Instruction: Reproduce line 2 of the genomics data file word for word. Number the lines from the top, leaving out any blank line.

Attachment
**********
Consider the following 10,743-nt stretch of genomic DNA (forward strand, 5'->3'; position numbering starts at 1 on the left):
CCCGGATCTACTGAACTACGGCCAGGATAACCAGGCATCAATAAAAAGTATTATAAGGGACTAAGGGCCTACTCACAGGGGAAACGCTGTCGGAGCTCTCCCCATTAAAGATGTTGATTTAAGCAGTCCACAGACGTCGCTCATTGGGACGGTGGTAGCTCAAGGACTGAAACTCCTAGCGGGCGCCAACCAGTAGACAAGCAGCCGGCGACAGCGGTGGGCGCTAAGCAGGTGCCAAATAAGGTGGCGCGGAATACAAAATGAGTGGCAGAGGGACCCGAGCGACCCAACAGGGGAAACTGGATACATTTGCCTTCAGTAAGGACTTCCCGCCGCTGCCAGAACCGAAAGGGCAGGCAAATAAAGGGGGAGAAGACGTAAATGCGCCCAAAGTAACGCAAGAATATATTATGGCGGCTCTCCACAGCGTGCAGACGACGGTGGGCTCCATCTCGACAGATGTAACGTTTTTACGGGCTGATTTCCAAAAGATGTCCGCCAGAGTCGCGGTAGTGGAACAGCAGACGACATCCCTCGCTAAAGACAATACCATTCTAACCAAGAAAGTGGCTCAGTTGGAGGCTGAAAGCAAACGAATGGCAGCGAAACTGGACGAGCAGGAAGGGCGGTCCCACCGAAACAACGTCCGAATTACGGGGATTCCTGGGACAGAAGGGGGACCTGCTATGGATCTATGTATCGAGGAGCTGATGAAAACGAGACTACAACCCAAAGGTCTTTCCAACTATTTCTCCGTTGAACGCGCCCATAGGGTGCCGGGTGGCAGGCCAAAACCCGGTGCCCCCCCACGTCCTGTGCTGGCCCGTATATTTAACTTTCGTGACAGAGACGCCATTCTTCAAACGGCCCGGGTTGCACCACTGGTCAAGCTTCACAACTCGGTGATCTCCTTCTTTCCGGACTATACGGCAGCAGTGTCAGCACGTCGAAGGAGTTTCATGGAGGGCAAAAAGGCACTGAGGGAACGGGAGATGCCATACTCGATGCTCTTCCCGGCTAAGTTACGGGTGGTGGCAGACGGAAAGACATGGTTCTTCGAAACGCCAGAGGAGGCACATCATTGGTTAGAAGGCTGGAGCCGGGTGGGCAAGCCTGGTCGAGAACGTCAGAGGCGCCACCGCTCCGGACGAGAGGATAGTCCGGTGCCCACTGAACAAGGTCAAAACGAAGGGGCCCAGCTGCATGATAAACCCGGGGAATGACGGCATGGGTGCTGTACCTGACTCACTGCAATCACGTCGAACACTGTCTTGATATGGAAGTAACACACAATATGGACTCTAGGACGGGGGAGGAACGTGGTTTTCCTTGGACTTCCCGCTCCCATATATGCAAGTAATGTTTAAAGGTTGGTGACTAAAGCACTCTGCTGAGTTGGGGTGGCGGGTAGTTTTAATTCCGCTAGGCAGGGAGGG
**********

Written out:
CCCGGATCTACTGAACTACGGCCAGGATAACCAGGCATCAATAAAAAGTATTATAAGGGACTAAGGGCCTACTCACAGGGGAAACGCTGTCGGAGCTCTCCCCATTAAAGATGTTGATTTAAGCAGTCCACAGACGTCGCTCATTGGGACGGTGGTAGCTCAAGGACTGAAACTCCTAGCGGGCGCCAACCAGTAGACAAGCAGCCGGCGACAGCGGTGGGCGCTAAGCAGGTGCCAAATAAGGTGGCGCGGAATACAAAATGAGTGGCAGAGGGACCCGAGCGACCCAACAGGGGAAACTGGATACATTTGCCTTCAGTAAGGACTTCCCGCCGCTGCCAGAACCGAAAGGGCAGGCAAATAAAGGGGGAGAAGACGTAAATGCGCCCAAAGTAACGCAAGAATATATTATGGCGGCTCTCCACAGCGTGCAGACGACGGTGGGCTCCATCTCGACAGATGTAACGTTTTTACGGGCTGATTTCCAAAAGATGTCCGCCAGAGTCGCGGTAGTGGAACAGCAGACGACATCCCTCGCTAAAGACAATACCATTCTAACCAAGAAAGTGGCTCAGTTGGAGGCTGAAAGCAAACGAATGGCAGCGAAACTGGACGAGCAGGAAGGGCGGTCCCACCGAAACAACGTCCGAATTACGGGGATTCCTGGGACAGAAGGGGGACCTGCTATGGATCTATGTATCGAGGAGCTGATGAAAACGAGACTACAACCCAAAGGTCTTTCCAACTATTTCTCCGTTGAACGCGCCCATAGGGTGCCGGGTGGCAGGCCAAAACCCGGTGCCCCCCCACGTCCTGTGCTGGCCCGTATATTTAACTTTCGTGACAGAGACGCCATTCTTCAAACGGCCCGGGTTGCACCACTGGTCAAGCTTCACAACTCGGTGATCTCCTTCTTTCCGGACTATACGGCAGCAGTGTCAGCACGTCGAAGGAGTTTCATGGAGGGCAAAAAGGCACTGAGGGAACGGGAGATGCCATACTCGATGCTCTTCCCGGCTAAGTTACGGGTGGTGGCAGACGGAAAGACATGGTTCTTCGAAACGCCAGAGGAGGCACATCATTGGTTAGAAGGCTGGAGCCGGGTGGGCAAGCCTGGTCGAGAACGTCAGAGGCGCCACCGCTCCGGACGAGAGGATAGTCCGGTGCCCACTGAACAAGGTCAAAACGAAGGGGCCCAGCTGCATGATAAACCCGGGGAATGACGGCATGGGTGCTGTACCTGACTCACTGCAATCACGTCGAACACTGTCTTGATATGGAAGTAACACACAATATGGACTCTAGGACGGGGGAGGAACGTGGTTTTCCTTGGACTTCCCGCTCCCATATATGCAAGTAATGTTTAAAGGTTGGTGACTAAAGCACTCTGCTGAGTTGGGGTGGCGGGTAGTTTTAATTCCGCTAGGCAGGGAGGG